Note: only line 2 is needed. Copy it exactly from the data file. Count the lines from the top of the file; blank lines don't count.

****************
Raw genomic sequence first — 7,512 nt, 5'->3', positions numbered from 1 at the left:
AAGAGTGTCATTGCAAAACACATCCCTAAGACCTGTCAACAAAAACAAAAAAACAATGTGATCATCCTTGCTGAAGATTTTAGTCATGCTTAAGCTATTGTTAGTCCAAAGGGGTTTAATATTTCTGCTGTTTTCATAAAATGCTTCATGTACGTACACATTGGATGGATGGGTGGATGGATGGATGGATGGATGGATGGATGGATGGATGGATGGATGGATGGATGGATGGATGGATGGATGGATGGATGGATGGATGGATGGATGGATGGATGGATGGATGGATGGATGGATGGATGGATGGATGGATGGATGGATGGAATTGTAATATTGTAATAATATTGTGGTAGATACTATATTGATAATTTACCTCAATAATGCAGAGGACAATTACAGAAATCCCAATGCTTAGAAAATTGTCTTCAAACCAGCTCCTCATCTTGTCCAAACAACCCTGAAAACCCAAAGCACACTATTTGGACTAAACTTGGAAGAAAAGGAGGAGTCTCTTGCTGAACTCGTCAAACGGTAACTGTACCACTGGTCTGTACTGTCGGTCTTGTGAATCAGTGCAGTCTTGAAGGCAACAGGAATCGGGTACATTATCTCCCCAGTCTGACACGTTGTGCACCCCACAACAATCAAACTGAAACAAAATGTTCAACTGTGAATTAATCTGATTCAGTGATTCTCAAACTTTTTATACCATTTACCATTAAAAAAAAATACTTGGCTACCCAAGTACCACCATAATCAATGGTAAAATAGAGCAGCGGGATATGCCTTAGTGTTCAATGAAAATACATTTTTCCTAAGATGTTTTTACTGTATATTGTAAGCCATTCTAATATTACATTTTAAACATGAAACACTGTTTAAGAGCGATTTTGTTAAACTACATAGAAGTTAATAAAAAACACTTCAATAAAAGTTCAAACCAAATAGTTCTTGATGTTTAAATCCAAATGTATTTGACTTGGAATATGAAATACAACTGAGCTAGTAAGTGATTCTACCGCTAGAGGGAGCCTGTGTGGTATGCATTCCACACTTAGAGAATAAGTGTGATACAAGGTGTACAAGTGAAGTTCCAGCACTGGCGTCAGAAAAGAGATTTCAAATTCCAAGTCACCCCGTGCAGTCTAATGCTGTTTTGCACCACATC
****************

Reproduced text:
AAGAGTGTCATTGCAAAACACATCCCTAAGACCTGTCAACAAAAACAAAAAAACAATGTGATCATCCTTGCTGAAGATTTTAGTCATGCTTAAGCTATTGTTAGTCCAAAGGGGTTTAATATTTCTGCTGTTTTCATAAAATGCTTCATGTACGTACACATTGGATGGATGGGTGGATGGATGGATGGATGGATGGATGGATGGATGGATGGATGGATGGATGGATGGATGGATGGATGGATGGATGGATGGATGGATGGATGGATGGATGGATGGATGGATGGATGGATGGATGGATGGATGGATGGATGGATGGATGGAATTGTAATATTGTAATAATATTGTGGTAGATACTATATTGATAATTTACCTCAATAATGCAGAGGACAATTACAGAAATCCCAATGCTTAGAAAATTGTCTTCAAACCAGCTCCTCATCTTGTCCAAACAACCCTGAAAACCCAAAGCACACTATTTGGACTAAACTTGGAAGAAAAGGAGGAGTCTCTTGCTGAACTCGTCAAACGGTAACTGTACCACTGGTCTGTACTGTCGGTCTTGTGAATCAGTGCAGTCTTGAAGGCAACAGGAATCGGGTACATTATCTCCCCAGTCTGACACGTTGTGCACCCCACAACAATCAAACTGAAACAAAATGTTCAACTGTGAATTAATCTGATTCAGTGATTCTCAAACTTTTTATACCATTTACCATTAAAAAAAAATACTTGGCTACCCAAGTACCACCATAATCAATGGTAAAATAGAGCAGCGGGATATGCCTTAGTGTTCAATGAAAATACATTTTTCCTAAGATGTTTTTACTGTATATTGTAAGCCATTCTAATATTACATTTTAAACATGAAACACTGTTTAAGAGCGATTTTGTTAAACTACATAGAAGTTAATAAAAAACACTTCAATAAAAGTTCAAACCAAATAGTTCTTGATGTTTAAATCCAAATGTATTTGACTTGGAATATGAAATACAACTGAGCTAGTAAGTGATTCTACCGCTAGAGGGAGCCTGTGTGGTATGCATTCCACACTTAGAGAATAAGTGTGATACAAGGTGTACAAGTGAAGTTCCAGCACTGGCGTCAGAAAAGAGATTTCAAATTCCAAGTCACCCCGTGCAGTCTAATGCTGTTTTGCACCACATC